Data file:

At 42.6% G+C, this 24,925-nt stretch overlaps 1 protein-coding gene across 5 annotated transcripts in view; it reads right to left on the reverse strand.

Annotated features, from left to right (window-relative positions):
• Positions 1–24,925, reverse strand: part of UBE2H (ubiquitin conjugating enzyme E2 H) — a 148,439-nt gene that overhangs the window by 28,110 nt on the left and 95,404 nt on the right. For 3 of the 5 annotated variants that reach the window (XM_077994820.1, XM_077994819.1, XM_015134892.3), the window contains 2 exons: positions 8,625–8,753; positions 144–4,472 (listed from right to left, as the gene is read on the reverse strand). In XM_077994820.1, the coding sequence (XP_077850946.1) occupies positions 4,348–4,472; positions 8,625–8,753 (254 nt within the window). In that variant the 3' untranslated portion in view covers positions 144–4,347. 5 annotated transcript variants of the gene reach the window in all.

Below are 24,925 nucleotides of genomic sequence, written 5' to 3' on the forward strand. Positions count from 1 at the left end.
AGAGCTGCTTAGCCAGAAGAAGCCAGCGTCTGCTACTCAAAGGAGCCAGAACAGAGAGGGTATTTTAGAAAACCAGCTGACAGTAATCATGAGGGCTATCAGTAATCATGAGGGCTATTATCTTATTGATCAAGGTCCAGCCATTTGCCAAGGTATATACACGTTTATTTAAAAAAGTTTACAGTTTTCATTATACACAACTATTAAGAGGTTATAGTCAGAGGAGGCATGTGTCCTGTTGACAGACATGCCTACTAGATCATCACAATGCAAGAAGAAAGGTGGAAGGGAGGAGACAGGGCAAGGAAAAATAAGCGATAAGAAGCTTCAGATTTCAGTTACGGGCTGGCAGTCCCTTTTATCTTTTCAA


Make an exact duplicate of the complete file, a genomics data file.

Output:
At 42.6% G+C, this 24,925-nt stretch overlaps 1 protein-coding gene across 5 annotated transcripts in view; it reads right to left on the reverse strand.

Annotated features, from left to right (window-relative positions):
• Positions 1–24,925, reverse strand: part of UBE2H (ubiquitin conjugating enzyme E2 H) — a 148,439-nt gene that overhangs the window by 28,110 nt on the left and 95,404 nt on the right. For 3 of the 5 annotated variants that reach the window (XM_077994820.1, XM_077994819.1, XM_015134892.3), the window contains 2 exons: positions 8,625–8,753; positions 144–4,472 (listed from right to left, as the gene is read on the reverse strand). In XM_077994820.1, the coding sequence (XP_077850946.1) occupies positions 4,348–4,472; positions 8,625–8,753 (254 nt within the window). In that variant the 3' untranslated portion in view covers positions 144–4,347. 5 annotated transcript variants of the gene reach the window in all.

Below are 24,925 nucleotides of genomic sequence, written 5' to 3' on the forward strand. Positions count from 1 at the left end.
AGAGCTGCTTAGCCAGAAGAAGCCAGCGTCTGCTACTCAAAGGAGCCAGAACAGAGAGGGTATTTTAGAAAACCAGCTGACAGTAATCATGAGGGCTATCAGTAATCATGAGGGCTATTATCTTATTGATCAAGGTCCAGCCATTTGCCAAGGTATATACACGTTTATTTAAAAAAGTTTACAGTTTTCATTATACACAACTATTAAGAGGTTATAGTCAGAGGAGGCATGTGTCCTGTTGACAGACATGCCTACTAGATCATCACAATGCAAGAAGAAAGGTGGAAGGGAGGAGACAGGGCAAGGAAAAATAAGCGATAAGAAGCTTCAGATTTCAGTTACGGGCTGGCAGTCCCTTTTATCTTTTCAA